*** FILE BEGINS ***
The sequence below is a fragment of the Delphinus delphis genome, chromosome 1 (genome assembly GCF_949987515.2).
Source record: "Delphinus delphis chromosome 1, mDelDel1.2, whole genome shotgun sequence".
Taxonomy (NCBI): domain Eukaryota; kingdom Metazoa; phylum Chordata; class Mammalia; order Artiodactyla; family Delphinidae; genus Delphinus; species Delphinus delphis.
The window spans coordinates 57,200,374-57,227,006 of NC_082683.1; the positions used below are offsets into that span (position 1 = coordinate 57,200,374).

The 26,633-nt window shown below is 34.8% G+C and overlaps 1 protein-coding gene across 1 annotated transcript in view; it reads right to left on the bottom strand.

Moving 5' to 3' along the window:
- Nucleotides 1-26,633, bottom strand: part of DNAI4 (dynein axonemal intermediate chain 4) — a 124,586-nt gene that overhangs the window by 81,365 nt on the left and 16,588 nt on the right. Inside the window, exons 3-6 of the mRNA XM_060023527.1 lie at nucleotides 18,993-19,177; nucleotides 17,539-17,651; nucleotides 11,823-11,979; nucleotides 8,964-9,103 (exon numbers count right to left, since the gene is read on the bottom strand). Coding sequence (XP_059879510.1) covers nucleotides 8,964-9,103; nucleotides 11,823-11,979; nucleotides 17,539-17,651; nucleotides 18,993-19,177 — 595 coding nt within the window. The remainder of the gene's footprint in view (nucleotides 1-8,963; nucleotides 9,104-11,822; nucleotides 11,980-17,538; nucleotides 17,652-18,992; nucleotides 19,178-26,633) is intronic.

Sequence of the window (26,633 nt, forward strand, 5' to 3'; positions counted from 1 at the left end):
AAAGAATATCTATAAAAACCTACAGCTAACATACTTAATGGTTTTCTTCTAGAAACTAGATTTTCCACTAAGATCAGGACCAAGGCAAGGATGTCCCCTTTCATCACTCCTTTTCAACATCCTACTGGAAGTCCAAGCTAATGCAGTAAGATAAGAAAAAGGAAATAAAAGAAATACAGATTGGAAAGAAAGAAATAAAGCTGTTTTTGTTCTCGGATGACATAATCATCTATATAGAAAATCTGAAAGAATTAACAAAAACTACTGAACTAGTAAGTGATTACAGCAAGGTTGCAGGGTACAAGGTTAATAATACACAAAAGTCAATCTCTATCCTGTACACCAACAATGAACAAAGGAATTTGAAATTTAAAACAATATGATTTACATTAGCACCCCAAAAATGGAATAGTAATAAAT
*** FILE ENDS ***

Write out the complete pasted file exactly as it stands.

The sequence below is a fragment of the Delphinus delphis genome, chromosome 1 (genome assembly GCF_949987515.2).
Source record: "Delphinus delphis chromosome 1, mDelDel1.2, whole genome shotgun sequence".
Taxonomy (NCBI): domain Eukaryota; kingdom Metazoa; phylum Chordata; class Mammalia; order Artiodactyla; family Delphinidae; genus Delphinus; species Delphinus delphis.
The window spans coordinates 57,200,374-57,227,006 of NC_082683.1; the positions used below are offsets into that span (position 1 = coordinate 57,200,374).

The 26,633-nt window shown below is 34.8% G+C and overlaps 1 protein-coding gene across 1 annotated transcript in view; it reads right to left on the bottom strand.

Moving 5' to 3' along the window:
- Nucleotides 1-26,633, bottom strand: part of DNAI4 (dynein axonemal intermediate chain 4) — a 124,586-nt gene that overhangs the window by 81,365 nt on the left and 16,588 nt on the right. Inside the window, exons 3-6 of the mRNA XM_060023527.1 lie at nucleotides 18,993-19,177; nucleotides 17,539-17,651; nucleotides 11,823-11,979; nucleotides 8,964-9,103 (exon numbers count right to left, since the gene is read on the bottom strand). Coding sequence (XP_059879510.1) covers nucleotides 8,964-9,103; nucleotides 11,823-11,979; nucleotides 17,539-17,651; nucleotides 18,993-19,177 — 595 coding nt within the window. The remainder of the gene's footprint in view (nucleotides 1-8,963; nucleotides 9,104-11,822; nucleotides 11,980-17,538; nucleotides 17,652-18,992; nucleotides 19,178-26,633) is intronic.

Sequence of the window (26,633 nt, forward strand, 5' to 3'; positions counted from 1 at the left end):
AAAGAATATCTATAAAAACCTACAGCTAACATACTTAATGGTTTTCTTCTAGAAACTAGATTTTCCACTAAGATCAGGACCAAGGCAAGGATGTCCCCTTTCATCACTCCTTTTCAACATCCTACTGGAAGTCCAAGCTAATGCAGTAAGATAAGAAAAAGGAAATAAAAGAAATACAGATTGGAAAGAAAGAAATAAAGCTGTTTTTGTTCTCGGATGACATAATCATCTATATAGAAAATCTGAAAGAATTAACAAAAACTACTGAACTAGTAAGTGATTACAGCAAGGTTGCAGGGTACAAGGTTAATAATACACAAAAGTCAATCTCTATCCTGTACACCAACAATGAACAAAGGAATTTGAAATTTAAAACAATATGATTTACATTAGCACCCCAAAAATGGAATAGTAATAAAT